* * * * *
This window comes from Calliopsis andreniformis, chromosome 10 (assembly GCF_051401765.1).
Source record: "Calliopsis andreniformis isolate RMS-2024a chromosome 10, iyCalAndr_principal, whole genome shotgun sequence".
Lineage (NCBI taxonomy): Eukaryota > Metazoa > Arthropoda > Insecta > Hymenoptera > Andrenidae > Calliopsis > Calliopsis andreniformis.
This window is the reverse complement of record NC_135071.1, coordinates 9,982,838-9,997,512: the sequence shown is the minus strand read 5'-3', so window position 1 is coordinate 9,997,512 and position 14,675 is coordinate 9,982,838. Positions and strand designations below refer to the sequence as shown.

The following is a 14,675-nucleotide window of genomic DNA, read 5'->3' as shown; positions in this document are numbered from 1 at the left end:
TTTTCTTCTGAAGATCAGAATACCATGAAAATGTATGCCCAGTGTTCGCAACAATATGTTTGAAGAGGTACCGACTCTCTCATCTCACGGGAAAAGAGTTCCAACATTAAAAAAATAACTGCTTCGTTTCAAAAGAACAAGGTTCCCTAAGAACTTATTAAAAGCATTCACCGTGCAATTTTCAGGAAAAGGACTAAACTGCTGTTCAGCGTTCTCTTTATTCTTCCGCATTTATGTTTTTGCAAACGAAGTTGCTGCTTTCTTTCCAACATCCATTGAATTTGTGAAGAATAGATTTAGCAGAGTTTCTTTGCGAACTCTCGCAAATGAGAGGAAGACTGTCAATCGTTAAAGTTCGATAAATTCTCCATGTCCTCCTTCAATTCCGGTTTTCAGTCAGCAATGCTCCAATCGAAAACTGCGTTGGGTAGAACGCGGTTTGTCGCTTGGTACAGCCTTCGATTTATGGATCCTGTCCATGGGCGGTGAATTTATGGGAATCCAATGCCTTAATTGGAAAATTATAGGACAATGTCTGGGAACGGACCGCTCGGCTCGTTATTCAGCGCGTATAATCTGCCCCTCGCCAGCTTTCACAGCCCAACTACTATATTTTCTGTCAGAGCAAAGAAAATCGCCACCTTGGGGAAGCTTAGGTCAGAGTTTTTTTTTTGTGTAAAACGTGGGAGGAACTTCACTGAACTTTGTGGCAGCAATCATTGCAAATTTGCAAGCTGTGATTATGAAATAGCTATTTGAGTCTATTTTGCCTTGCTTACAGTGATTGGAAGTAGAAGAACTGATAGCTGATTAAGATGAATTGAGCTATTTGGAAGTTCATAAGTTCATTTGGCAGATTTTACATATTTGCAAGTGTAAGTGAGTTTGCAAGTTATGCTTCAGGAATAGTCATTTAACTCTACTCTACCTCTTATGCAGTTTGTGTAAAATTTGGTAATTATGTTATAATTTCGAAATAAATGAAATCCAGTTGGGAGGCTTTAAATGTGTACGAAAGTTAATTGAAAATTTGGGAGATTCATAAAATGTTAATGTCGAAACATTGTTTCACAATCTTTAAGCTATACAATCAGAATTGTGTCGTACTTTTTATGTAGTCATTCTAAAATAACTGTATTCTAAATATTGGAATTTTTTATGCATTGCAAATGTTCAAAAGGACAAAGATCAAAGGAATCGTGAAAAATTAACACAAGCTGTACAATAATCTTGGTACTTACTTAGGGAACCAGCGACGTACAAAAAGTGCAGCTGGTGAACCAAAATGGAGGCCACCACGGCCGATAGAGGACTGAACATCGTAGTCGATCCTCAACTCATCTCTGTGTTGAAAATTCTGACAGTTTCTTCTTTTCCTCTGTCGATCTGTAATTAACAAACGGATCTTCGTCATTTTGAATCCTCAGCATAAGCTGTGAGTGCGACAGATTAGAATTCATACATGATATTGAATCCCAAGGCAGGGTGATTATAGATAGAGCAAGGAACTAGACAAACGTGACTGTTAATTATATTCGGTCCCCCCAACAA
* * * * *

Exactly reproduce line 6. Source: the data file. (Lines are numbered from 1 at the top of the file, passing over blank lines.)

TTTTCTTCTGAAGATCAGAATACCATGAAAATGTATGCCCAGTGTTCGCAACAATATGTTTGAAGAGGTACCGACTCTCTCATCTCACGGGAAAAGAGTTCCAACATTAAAAAAATAACTGCTTCGTTTCAAAAGAACAAGGTTCCCTAAGAACTTATTAAAAGCATTCACCGTGCAATTTTCAGGAAAAGGACTAAACTGCTGTTCAGCGTTCTCTTTATTCTTCCGCATTTATGTTTTTGCAAACGAAGTTGCTGCTTTCTTTCCAACATCCATTGAATTTGTGAAGAATAGATTTAGCAGAGTTTCTTTGCGAACTCTCGCAAATGAGAGGAAGACTGTCAATCGTTAAAGTTCGATAAATTCTCCATGTCCTCCTTCAATTCCGGTTTTCAGTCAGCAATGCTCCAATCGAAAACTGCGTTGGGTAGAACGCGGTTTGTCGCTTGGTACAGCCTTCGATTTATGGATCCTGTCCATGGGCGGTGAATTTATGGGAATCCAATGCCTTAATTGGAAAATTATAGGACAATGTCTGGGAACGGACCGCTCGGCTCGTTATTCAGCGCGTATAATCTGCCCCTCGCCAGCTTTCACAGCCCAACTACTATATTTTCTGTCAGAGCAAAGAAAATCGCCACCTTGGGGAAGCTTAGGTCAGAGTTTTTTTTTTGTGTAAAACGTGGGAGGAACTTCACTGAACTTTGTGGCAGCAATCATTGCAAATTTGCAAGCTGTGATTATGAAATAGCTATTTGAGTCTATTTTGCCTTGCTTACAGTGATTGGAAGTAGAAGAACTGATAGCTGATTAAGATGAATTGAGCTATTTGGAAGTTCATAAGTTCATTTGGCAGATTTTACATATTTGCAAGTGTAAGTGAGTTTGCAAGTTATGCTTCAGGAATAGTCATTTAACTCTACTCTACCTCTTATGCAGTTTGTGTAAAATTTGGTAATTATGTTATAATTTCGAAATAAATGAAATCCAGTTGGGAGGCTTTAAATGTGTACGAAAGTTAATTGAAAATTTGGGAGATTCATAAAATGTTAATGTCGAAACATTGTTTCACAATCTTTAAGCTATACAATCAGAATTGTGTCGTACTTTTTATGTAGTCATTCTAAAATAACTGTATTCTAAATATTGGAATTTTTTATGCATTGCAAATGTTCAAAAGGACAAAGATCAAAGGAATCGTGAAAAATTAACACAAGCTGTACAATAATCTTGGTACTTACTTAGGGAACCAGCGACGTACAAAAAGTGCAGCTGGTGAACCAAAATGGAGGCCACCACGGCCGATAGAGGACTGAACATCGTAGTCGATCCTCAACTCATCTCTGTGTTGAAAATTCTGACAGTTTCTTCTTTTCCTCTGTCGATCTGTAATTAACAAACGGATCTTCGTCATTTTGAATCCTCAGCATAAGCTGTGAGTGCGACAGATTAGAATTCATACATGATATTGAATCCCAAGGCAGGGTGATTATAGATAGAGCAAGGAACTAGACAAACGTGACTGTTAATTATATTCGGTCCCCCCAACAA